PROGRAM PROMOTING INDEPENDENCE GROWS AGAIN
“Direct Funding has given me access to more choices in my life”
When Meenu Sikand wakes up in the morning, she doesn’t have to think or worry about who will help her get out of bed and get ready for work. A paraplegic since 1986, Ms. Sikand lives in Woodbridge, north of Toronto, with her husband, teenaged son and elderly mother. She relies on attendants to help with activities of daily living, including transferring, showering and dressing.
But, instead of waiting for an agency to send a personal support worker to her – perhaps at a time that is not convenient for her and her work in accessibility planning for the Region of Peel – Ms. Sikand has a handful of attendants whom she recruited, hired, trained and now schedules to suit her needs. These workers are employed and paid by Ms. Sikand, a participant in the Direct Funding program since 1999. She receives monthly funds to employ the attendants of her choice.
The program, which is funded by the province, is being expanded once again to allow more Ontarians with disabilities to live independently in their homes. There are currently about 900 participants on the program. This is the third expansion in as many years for the Direct Funding program; with the latest expansion the program expects to fund approximately 1,000 individuals by 2018 to manage their own care based on their individual needs.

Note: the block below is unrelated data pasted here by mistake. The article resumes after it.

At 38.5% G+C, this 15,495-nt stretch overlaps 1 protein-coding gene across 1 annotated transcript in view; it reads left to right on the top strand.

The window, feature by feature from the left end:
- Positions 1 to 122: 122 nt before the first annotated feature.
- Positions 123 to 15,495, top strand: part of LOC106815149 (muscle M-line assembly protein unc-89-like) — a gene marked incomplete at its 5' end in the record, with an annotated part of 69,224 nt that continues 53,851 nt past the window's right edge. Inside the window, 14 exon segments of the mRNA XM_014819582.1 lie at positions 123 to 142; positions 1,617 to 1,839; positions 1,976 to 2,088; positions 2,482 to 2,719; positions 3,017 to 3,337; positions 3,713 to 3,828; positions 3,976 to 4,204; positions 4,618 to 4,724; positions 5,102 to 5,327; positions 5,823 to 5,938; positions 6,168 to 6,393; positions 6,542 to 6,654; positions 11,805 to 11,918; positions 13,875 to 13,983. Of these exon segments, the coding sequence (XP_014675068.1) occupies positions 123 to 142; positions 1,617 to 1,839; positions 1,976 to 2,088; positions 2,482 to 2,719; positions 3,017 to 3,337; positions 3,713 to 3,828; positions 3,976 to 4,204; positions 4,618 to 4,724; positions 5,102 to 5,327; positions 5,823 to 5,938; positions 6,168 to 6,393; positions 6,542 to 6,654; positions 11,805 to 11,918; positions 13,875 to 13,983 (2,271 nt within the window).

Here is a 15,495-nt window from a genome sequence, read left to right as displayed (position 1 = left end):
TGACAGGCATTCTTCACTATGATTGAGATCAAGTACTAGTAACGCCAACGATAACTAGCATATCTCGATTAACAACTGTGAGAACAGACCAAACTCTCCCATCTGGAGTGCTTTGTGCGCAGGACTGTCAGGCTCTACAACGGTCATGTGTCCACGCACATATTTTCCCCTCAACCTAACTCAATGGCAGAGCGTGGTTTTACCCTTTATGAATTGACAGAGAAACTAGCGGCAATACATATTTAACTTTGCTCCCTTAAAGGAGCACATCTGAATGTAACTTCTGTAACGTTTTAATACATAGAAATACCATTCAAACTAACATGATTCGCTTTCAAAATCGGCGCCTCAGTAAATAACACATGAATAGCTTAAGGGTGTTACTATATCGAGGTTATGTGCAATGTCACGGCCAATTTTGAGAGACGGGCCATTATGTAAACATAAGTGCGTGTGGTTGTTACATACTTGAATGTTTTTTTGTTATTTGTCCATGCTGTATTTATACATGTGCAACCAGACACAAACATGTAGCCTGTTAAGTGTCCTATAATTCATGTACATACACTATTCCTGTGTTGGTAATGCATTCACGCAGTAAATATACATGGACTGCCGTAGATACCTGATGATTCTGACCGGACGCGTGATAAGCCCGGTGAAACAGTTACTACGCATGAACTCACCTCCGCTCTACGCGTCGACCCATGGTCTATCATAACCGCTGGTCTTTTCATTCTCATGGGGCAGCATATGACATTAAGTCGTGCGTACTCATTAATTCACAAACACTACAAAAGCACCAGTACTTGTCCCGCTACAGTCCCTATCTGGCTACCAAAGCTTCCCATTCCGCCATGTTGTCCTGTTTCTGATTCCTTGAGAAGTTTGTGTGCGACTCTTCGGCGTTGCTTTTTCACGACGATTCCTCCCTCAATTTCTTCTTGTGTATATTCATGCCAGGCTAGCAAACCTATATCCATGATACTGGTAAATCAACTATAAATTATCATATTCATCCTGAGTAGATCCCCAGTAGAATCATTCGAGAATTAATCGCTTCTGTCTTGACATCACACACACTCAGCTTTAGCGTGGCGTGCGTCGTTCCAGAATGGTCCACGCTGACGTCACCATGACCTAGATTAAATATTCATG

“Direct Funding has given me access to more choices in my life regarding where and when I pursue my employment” said Ms. Sikand. “It has allowed me to meet my obligations as a mother, a wife, a daughter, an employee and an active member of my community.
“I have been nothing but thrilled by the way the Direct Funding program works and how well it’s organized not only to accommodate real-life events but to make it feel like you actually have a real life.”
Program manager Leisa DeBono said the latest funding increase shows that the province sees the value of the self-managed program. She added that the provincial government has shown its confidence in the philosophy of the program – namely, choice, flexibility and control – and the Independent Living movement in general.
“I think the government has seen that our program can reach more people faster and with less red tape than with almost any other program,” said Ms. DeBono. “Putting funds directly into the hands of participants means it goes so much farther than it could through an agency.”
In operation for more than 20 years, Direct Funding has helped more than 1,400 people with disabilities to stay in their homes, live in their communities, work, go to school and raise children. The program is administered by the Centre for Independent Living in Toronto and is available anywhere in the province.
Funded by the Ministry of Health and Long-Term Care through the Toronto Central Local Health Integration Network, the program also eases pressure on Community Care Access Centres and other community support providers, freeing them up for other individuals.
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